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Daniele Stradi: Stacking effects in two-dimensional devices based on gra-phene electrodes

posted 17 Jun 2015, 05:50 by info admin

Center for Nanostructured Graphene, DTU Nanotech, Technical University of Denmark, Kgs. Lyngby 2800, Denmark

Two-dimensional (2D) semiconductors such as transition metal dichalcogenides (TMDs) are attracting considerable interest as novel materials for atomically thin and flexible field-effect transistor (FET) devices. Recently, a promising FET setup has been proposed which employs graphene as the electrode material to provide gate-tunable resistance at the contact, and van der Waals assembly to protect the device from the environment by encapsulation [1-3]. Using largescale quantum transport simulations, we have investigated the role of the stacking order in a layered device formed by a MoS2 channel contacted by graphene electrodes, with the aim of providing guidelines on how to shape the device in order to achieve maximum performance. We show that the stacking order of the 2D layers dramatically impacts the distribution of carriers at the interface between the graphene and the TMD in the gated device, which ultimately determines its electronic transport characteristics. Our results are relevant for the design of electrode-semiconductor interfaces in FETs based entirely on two-dimensional materials.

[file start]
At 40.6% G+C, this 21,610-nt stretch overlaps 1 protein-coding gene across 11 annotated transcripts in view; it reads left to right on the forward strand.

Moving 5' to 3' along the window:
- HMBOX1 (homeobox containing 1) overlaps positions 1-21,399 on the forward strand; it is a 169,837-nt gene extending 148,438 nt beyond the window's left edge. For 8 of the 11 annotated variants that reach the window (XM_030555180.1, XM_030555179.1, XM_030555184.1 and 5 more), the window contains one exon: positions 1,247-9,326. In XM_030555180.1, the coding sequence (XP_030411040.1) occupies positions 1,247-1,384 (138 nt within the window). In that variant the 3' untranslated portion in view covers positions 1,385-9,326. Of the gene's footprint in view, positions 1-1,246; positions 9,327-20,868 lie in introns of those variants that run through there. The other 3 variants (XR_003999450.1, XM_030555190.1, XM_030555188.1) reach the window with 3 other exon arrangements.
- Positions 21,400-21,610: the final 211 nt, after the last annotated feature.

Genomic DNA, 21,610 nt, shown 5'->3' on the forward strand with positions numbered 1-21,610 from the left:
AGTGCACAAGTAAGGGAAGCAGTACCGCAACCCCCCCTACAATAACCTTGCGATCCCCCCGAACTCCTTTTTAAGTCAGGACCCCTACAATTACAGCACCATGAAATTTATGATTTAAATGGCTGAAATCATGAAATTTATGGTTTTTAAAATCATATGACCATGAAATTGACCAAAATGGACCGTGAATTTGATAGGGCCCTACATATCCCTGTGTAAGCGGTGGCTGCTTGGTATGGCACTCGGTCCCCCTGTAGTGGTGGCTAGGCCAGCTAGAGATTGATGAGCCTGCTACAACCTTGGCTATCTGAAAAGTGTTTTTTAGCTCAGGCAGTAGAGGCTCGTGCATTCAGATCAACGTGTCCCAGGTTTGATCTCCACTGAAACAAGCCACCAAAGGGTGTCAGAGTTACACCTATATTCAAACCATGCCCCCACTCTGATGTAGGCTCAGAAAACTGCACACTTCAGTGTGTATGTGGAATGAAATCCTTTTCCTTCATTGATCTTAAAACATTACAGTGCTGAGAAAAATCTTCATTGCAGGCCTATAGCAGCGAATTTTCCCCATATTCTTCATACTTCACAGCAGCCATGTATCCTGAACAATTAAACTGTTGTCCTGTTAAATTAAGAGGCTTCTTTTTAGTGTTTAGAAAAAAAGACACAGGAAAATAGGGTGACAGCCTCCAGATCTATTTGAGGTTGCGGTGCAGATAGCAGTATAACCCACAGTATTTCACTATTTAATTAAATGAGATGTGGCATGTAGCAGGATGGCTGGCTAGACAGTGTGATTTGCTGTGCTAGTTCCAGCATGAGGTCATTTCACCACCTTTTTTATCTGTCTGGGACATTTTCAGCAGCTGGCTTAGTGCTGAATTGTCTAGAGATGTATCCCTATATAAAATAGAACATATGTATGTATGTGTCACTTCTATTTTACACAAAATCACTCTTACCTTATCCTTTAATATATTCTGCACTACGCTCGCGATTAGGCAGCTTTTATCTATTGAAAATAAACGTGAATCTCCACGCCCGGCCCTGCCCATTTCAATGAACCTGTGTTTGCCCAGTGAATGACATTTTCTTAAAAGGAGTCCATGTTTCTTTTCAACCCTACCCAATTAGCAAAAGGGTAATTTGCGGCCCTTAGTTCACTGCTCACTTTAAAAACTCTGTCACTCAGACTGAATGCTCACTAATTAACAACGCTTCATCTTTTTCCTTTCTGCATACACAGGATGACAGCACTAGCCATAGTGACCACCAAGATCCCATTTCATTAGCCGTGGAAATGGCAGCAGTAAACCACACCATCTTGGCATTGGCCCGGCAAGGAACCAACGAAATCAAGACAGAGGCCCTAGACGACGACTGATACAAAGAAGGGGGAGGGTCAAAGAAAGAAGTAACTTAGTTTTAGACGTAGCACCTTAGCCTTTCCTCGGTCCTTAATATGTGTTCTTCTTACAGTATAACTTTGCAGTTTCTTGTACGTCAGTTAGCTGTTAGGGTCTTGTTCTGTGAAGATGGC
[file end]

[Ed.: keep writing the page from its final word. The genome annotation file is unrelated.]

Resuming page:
1. X. Cui et al., Nature Nanotech., AOL, doi:10.1038/nnano.2015.70
2. Y. Liu et al., Nano Lett., 15, 3030 (2015)
3. Avsar A. et al. ACS Nano, 9, 4138 (2015)

 

Daniele Stradi is Hans Christian Ørsted fellow in the Theoretical Nanoelectronics group (Prof. Mads Brandbyge) at the Center for Nanostructured Graphene and at DTU Nanotech, Technical University of Denmark. His current research interests focus on the investigation of graphene as an electrode material using first-principles quantum transport simulations. He received his B.Sc. degree in Chemistry from the University of Trieste (2009) and his Ph.D. in Theoretical Chemistry from the Autonomous University of Madrid (2013), with a thesis on the chargetransfer properties of organic monolayers self-assembled on epitaxial graphene.
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